Almost ten months ago, they rang me at work, told me Lucy was dead. She’d left me a note,
Dear sis. Sorry. Love Lucy.
Five words for one life.
I identified her at the morgue. A naked body, a small nose.
“Suicide” the doctor said, “Overdose. Anti-depressants and vodka.” But, I wasn’t listening. All I wanted was to grab my sister, flesh-to-flesh, to shake a heartbeat into her stilled limbs. Bring her back, one last time: for one more laugh, one more summer, one more glass of wine. Just one….
As I walked away, the day in the squat garden detonated my mind, she had said,
“That teacher undid me Claire, he held me on the floor, unscrewed my arms and legs, and sent the bits of me off into the Universe.” She chucked a broken table into the flames, furrowed her brow. An empty smile spilled across her face, her eyes like dead stars,
”It’s like he stole my body, my voice. No one will hear me”.
After her death, her words jammed inside me, howled from the other side. One thin, black stick line drawn after another, a repeated tallied addition, an empty space beyond the equal sign. A hole that didn’t add up. She had been mutilated, fractured, but not him. Rage rose, a burning in my bones, I knew I would carry out my plan.
All that time ago, I’d calmly informed Lucy,
“You know, one day, I will find the man who raped you. I will disguise myself and seduce him. And when I’ve got him in bed, I will humiliate him. I will make him pay”.
I had recently read about Philomela and Procne, a Greek myth of sisters, rape and revenge, involving cut tongues, beheading and tapestry. I was inspired.
After Lucy’s death, I found him; social networks provide infinite possibilities. Today, he’s married, has two freckled boys. Still pimping as a teacher. We’re meeting for a drink, have exchanged flirtatious emails. He understands I’ve booked a room upstairs in the pub. The place is recommended on Tripadvisor and the asparagus dipped in hollandaise sauce has consistently earned five stars.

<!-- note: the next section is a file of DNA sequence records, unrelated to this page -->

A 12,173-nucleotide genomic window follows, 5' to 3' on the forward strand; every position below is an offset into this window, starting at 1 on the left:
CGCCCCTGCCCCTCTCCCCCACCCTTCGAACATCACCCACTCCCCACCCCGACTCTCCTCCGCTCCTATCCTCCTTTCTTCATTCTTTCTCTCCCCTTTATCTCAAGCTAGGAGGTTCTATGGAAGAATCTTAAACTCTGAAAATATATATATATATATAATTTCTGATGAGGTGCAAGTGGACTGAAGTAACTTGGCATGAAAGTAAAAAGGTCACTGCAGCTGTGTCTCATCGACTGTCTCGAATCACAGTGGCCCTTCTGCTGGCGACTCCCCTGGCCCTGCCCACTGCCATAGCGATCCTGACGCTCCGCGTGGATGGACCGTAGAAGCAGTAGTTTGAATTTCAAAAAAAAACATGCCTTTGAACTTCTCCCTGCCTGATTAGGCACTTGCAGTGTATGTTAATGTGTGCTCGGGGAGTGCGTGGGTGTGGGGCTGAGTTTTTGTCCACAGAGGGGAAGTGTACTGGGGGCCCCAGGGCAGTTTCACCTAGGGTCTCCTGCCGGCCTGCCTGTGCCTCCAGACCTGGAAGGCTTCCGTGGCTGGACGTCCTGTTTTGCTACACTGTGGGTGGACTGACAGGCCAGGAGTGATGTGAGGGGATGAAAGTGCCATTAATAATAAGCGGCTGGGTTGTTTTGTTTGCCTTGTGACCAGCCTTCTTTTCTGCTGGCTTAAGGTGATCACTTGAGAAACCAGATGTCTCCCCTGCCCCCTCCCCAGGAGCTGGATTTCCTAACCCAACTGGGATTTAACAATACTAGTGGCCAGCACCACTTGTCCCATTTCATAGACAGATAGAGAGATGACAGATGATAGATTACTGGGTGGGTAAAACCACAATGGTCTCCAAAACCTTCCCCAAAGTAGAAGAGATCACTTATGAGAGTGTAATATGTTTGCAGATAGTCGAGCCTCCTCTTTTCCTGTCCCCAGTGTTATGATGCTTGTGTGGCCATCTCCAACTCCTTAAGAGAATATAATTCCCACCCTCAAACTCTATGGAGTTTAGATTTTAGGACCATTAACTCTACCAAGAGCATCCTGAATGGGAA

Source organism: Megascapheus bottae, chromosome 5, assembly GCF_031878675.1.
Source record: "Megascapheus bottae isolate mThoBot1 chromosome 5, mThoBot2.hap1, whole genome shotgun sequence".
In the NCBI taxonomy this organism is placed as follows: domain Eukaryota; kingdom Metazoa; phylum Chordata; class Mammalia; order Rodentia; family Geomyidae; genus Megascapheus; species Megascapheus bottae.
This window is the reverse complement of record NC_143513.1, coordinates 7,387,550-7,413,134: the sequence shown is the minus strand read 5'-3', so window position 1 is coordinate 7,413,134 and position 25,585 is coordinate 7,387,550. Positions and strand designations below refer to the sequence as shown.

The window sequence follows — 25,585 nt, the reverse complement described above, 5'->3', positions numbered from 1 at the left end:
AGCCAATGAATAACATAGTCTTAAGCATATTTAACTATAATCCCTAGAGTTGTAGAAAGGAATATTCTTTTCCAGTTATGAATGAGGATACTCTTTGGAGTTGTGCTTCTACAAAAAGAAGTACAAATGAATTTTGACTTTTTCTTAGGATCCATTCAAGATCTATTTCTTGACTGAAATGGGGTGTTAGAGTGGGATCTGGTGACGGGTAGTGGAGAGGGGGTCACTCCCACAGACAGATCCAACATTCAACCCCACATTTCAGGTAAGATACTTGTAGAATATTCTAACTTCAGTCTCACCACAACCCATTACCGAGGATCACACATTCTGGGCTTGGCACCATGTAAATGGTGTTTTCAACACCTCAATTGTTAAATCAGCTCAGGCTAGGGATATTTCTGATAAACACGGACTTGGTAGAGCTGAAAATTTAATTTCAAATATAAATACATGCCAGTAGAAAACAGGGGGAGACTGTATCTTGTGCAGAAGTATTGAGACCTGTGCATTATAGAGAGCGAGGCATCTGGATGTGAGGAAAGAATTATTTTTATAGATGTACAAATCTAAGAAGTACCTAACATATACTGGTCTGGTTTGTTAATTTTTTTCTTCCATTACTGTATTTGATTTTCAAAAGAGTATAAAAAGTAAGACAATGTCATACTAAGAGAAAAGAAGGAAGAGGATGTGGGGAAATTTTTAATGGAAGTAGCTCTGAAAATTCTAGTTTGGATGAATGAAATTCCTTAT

“We should go!” Ian is yelling again.
I glance at my watch.
I feel light all of a sudden; a kite cut from string. I am ready to repay.
When I trained to be an accountant, a lecturer told us about the earliest vestiges of writing being two Mesopotamian merchants recording an economic transaction in lines on clay. He said,
“One could surmise that this contract gives birth to the cuneiform alphabet, that writing is initiated from numbers; and that the accountant was the first storyteller.”
In less than six hours, I will have a tale to tell: Lucy’s story. The Stanley knife and the bleach are a recent addition to my plan. They are my tools for writing, for marking his skin. I will compose numerical words to tally up my sister’s lost life and clean with an incandescent fire. Together, we will inscribe his act, make it visible, told: one, two, three, four vertical lines and then five, the perfect diagonal stripe.